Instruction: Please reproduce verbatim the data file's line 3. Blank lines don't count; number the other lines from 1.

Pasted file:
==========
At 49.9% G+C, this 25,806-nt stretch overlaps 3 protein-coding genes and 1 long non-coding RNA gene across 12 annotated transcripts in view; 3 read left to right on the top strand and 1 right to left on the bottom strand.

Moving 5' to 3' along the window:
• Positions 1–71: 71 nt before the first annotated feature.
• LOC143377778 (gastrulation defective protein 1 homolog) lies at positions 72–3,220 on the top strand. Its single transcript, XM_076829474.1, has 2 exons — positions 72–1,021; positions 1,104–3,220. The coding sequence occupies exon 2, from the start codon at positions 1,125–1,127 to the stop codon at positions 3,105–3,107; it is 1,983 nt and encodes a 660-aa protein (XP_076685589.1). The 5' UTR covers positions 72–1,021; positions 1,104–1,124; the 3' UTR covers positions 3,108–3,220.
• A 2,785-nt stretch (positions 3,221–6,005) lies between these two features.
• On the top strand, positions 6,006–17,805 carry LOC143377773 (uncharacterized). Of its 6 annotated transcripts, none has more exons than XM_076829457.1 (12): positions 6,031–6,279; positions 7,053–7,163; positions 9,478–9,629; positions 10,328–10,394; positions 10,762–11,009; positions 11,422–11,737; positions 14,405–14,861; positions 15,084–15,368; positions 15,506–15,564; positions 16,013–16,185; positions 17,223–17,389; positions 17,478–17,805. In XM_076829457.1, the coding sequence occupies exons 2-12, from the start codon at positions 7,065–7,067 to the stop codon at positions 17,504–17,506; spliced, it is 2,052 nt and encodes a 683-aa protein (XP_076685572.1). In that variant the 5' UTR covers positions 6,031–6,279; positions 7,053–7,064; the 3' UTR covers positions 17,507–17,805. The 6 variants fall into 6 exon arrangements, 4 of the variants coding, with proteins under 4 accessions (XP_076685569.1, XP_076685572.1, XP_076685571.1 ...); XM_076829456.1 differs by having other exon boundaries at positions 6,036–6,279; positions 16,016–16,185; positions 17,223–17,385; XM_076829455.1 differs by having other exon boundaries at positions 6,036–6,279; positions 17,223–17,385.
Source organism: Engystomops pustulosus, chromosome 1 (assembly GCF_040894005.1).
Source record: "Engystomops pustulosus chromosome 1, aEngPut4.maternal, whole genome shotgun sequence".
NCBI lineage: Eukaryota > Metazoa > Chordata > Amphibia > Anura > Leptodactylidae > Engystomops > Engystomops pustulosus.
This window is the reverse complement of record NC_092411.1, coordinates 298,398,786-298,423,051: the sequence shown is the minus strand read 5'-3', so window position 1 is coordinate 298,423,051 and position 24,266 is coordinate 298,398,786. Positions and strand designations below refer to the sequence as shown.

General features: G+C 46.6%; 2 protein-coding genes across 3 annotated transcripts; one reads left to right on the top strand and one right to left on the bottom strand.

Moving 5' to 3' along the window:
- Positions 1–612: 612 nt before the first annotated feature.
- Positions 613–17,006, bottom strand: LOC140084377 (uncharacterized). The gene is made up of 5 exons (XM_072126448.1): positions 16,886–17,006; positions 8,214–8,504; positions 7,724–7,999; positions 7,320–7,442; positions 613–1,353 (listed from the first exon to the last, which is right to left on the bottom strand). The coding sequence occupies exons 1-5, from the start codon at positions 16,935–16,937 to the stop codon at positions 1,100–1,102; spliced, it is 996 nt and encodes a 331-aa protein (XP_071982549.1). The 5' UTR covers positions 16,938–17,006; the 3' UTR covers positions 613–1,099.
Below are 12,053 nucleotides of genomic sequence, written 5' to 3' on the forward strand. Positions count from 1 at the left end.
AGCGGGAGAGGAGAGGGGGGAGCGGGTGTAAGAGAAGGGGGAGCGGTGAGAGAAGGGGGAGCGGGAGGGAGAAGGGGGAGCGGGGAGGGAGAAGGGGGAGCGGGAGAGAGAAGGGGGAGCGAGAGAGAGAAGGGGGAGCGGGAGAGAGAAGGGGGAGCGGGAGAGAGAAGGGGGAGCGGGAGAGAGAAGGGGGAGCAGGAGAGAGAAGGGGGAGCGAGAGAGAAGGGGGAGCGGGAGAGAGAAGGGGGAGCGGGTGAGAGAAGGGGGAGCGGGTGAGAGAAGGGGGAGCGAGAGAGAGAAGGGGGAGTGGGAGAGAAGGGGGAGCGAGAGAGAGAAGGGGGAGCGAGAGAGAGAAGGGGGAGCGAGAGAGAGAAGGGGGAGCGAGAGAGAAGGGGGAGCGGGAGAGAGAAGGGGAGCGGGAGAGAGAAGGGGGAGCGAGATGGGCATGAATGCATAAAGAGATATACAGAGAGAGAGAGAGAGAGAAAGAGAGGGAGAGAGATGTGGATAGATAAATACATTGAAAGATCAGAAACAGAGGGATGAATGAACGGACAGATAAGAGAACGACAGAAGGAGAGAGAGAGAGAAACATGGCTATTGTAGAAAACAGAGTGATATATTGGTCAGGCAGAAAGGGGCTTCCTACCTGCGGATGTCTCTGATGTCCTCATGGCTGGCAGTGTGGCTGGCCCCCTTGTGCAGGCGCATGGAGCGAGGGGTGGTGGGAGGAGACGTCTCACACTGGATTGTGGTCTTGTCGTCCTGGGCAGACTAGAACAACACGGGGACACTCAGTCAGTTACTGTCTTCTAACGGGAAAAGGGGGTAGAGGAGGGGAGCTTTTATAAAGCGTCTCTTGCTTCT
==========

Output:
• Positions 1–71: 71 nt before the first annotated feature.